On November 21, 2013, the court granted Leybold leave to intervene as of right. While finding that Leybold's seven month delay in seeking intervention was "unexplained, " the court ultimately concluded that the motion was not untimely. (Order Granting Mot. to Intervene 4-5.) The court rejected View's request for limitations on Leybold, holding that it would not "impose blanket restrictions on a party entitled as a matter of right to participate in the case." (Order Granting Mot. to Intervene 5.) Instead, the court noted that in considering any future requests for relief, the court would consider, "as appropriate, the various equitable factors that may weigh for or against granting such relief." (Order Granting Mot. to Intervene 5.) The court did not issue a new scheduling order.[3]

On November 22, 2013, Leybold filed its Complaint in Intervention, seeking a declaratory judgment that the 851 patent was invalid or not infringed. (Compl. in Intervention 3-4.) Thereafter, Leybold participated in the claim construction briefing and tutorial. (Joint Letter 7.) On January 23, 2014, days before the January 28 Markman hearing and without seeking leave of court, Leybold served invalidity contentions on View. These contentions introduce additional patent prior art and obviousness combinations that were not part of Sage's 851 patent invalidity contentions. (Joint Letter 3.)

On March 31, 2014, View and Leybold submitted the instant joint letter brief, in which View asks the court to strike Leybold's invalidity contentions. View argues that Leybold's invalidity contentions were served well beyond the August 1, 2013 deadline set by Judge Tigar in the scheduling order, and that Leybold did not seek relief from the scheduling order.

II. Legal Standards

Under Federal Rule of Civil Procedure 16(b), "[a] schedule may be modified only for good cause and with the judge's consent." Fed.R.Civ.P. 16(b)(4). In determining whether there is good cause to modify a scheduling order, courts focus on the reasonable diligence of the moving party. See Noyes v. Kelly Servs., 488 F.3d 1163, 1174 n.6 (9th Cir. 2007). "Although the existence or degree of prejudice to the party opposing the modification might supply additional reasons to deny a motion, the focus of the inquiry is upon the moving party's reasons for seeking modification." Johnson v. Mammoth Recreations, Inc., 975 F.2d 604, 609 (9th Cir. 1992).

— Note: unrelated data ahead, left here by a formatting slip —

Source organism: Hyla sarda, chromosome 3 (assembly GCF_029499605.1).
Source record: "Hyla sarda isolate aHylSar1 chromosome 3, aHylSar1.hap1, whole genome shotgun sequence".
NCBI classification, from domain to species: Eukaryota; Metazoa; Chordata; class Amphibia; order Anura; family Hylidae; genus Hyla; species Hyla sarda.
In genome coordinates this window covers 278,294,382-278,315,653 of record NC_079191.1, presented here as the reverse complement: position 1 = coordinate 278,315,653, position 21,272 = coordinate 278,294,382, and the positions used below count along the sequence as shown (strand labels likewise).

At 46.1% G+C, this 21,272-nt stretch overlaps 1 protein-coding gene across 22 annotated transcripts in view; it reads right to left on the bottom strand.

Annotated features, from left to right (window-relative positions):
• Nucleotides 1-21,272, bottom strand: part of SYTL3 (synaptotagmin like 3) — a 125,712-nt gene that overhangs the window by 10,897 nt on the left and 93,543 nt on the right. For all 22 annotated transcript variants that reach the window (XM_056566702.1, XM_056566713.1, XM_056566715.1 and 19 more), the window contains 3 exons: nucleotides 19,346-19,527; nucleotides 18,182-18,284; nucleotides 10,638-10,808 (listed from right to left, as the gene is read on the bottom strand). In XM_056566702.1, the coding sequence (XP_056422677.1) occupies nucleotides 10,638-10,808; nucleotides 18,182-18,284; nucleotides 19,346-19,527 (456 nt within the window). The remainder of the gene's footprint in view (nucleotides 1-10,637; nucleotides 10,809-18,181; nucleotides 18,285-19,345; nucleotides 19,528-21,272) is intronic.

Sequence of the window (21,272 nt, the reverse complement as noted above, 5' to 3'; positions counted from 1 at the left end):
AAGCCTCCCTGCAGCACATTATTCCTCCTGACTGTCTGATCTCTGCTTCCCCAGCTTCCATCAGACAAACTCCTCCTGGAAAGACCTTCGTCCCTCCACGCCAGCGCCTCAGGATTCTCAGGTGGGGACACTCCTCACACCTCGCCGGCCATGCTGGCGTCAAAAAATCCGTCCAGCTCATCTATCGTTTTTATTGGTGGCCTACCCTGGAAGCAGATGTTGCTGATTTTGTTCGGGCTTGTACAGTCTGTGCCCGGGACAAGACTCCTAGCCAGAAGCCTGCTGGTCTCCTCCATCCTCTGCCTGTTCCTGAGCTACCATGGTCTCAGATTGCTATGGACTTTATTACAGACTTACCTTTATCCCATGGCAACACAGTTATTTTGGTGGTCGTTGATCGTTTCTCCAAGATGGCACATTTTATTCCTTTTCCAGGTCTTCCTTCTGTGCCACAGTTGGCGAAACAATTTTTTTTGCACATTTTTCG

Patent Local Rules 3-1 and 3-3 are discovery devices that set forth the standards for disclosing asserted claims, infringement contentions, and invalidity contentions in patent infringement actions. Rule 3-1, which addresses the timing and substance of infringement contentions, "takes the place of a series of interrogatories that defendants would likely have propounded had the patent local rules not provided for streamlined discovery." Intertrust Techs. Corp. v. Microsoft Corp., No. 01-1640 SBA, 2003 WL 23120174, at *1 (N.D. Cal. Dec. 1, 2003) (citation and quotation marks omitted); accord Bender v. Freescale Semiconductor, Inc., No. 09-1156 PJH (MEJ), 2010 WL 1689465, at *2 (N.D. Cal. Apr. 26, 2010). Patent Local Rule 3-3 requires a party opposing a claim of patent infringement to serve on all parties its invalidity contentions within 45 days after being served with the patentee's Rule 3-1 infringement contentions. These rules require parties to define their theories of patent infringement and invalidity early on in the course of litigation. O2 Micro Int'l Ltd. v. Monolithic Power Sys., Inc., 467 F.3d 1355, 1359 (Fed. Cir. 2006). They aim to "make the ...